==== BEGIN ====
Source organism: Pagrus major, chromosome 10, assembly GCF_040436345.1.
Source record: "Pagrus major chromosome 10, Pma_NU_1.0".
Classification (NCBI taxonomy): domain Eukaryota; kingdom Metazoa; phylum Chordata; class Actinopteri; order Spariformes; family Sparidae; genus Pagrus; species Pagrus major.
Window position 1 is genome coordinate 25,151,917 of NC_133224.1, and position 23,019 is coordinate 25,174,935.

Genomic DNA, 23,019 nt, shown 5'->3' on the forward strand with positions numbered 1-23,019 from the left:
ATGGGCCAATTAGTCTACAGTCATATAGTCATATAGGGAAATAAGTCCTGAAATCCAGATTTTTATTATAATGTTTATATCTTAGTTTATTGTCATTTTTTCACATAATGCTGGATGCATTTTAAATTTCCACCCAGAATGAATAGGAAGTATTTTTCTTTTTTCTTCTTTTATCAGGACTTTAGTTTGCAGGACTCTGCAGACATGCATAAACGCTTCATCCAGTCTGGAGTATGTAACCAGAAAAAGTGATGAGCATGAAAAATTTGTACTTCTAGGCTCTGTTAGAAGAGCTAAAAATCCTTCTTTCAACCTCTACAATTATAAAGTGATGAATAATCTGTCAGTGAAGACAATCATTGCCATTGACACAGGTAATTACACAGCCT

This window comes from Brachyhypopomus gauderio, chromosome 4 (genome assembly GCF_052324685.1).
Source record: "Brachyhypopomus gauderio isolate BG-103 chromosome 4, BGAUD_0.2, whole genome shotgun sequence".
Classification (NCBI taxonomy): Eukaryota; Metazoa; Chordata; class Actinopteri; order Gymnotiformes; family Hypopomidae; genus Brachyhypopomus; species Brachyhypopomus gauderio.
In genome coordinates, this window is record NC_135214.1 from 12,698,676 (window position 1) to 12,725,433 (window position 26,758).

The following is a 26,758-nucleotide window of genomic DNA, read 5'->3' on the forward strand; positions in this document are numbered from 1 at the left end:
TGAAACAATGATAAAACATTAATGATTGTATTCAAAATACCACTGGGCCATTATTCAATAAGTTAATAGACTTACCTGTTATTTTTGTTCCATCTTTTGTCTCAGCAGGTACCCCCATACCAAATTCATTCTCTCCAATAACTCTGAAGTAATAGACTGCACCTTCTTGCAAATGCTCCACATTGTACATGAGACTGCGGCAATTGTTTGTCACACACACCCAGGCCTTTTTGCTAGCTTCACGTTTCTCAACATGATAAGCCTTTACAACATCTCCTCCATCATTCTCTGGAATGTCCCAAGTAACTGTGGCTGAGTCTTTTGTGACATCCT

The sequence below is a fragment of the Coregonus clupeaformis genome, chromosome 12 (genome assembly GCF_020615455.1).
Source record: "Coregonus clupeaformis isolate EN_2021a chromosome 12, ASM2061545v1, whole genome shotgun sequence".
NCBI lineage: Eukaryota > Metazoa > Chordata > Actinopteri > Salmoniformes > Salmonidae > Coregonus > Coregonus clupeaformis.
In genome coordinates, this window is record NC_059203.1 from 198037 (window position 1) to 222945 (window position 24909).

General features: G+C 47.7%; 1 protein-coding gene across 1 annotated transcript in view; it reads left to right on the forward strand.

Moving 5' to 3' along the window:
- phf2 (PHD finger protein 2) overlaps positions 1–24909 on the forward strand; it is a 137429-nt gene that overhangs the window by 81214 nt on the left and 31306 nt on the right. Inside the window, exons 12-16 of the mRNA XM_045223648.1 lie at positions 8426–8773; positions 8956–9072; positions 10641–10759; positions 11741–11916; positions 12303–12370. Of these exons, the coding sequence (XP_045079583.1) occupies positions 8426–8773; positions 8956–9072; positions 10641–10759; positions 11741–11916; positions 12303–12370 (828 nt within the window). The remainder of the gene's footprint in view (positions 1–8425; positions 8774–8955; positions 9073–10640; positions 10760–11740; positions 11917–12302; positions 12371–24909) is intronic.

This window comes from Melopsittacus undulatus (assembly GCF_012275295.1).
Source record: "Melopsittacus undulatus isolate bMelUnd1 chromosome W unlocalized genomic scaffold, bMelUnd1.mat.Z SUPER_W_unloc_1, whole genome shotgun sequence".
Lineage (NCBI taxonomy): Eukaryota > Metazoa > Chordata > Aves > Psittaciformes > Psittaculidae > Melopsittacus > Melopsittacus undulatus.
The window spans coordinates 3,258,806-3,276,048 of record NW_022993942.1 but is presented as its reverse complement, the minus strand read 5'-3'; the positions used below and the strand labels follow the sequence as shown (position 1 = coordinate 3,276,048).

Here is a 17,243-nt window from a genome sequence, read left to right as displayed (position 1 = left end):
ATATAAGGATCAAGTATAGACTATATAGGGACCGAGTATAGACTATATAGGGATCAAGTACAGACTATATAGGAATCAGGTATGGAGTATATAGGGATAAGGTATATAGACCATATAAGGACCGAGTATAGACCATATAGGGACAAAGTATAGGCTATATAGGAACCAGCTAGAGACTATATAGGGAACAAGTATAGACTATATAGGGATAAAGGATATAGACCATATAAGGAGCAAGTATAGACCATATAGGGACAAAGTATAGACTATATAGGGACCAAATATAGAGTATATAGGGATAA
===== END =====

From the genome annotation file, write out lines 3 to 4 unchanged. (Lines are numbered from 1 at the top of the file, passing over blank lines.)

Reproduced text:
Classification (NCBI taxonomy): domain Eukaryota; kingdom Metazoa; phylum Chordata; class Actinopteri; order Spariformes; family Sparidae; genus Pagrus; species Pagrus major.
Window position 1 is genome coordinate 25,151,917 of NC_133224.1, and position 23,019 is coordinate 25,174,935.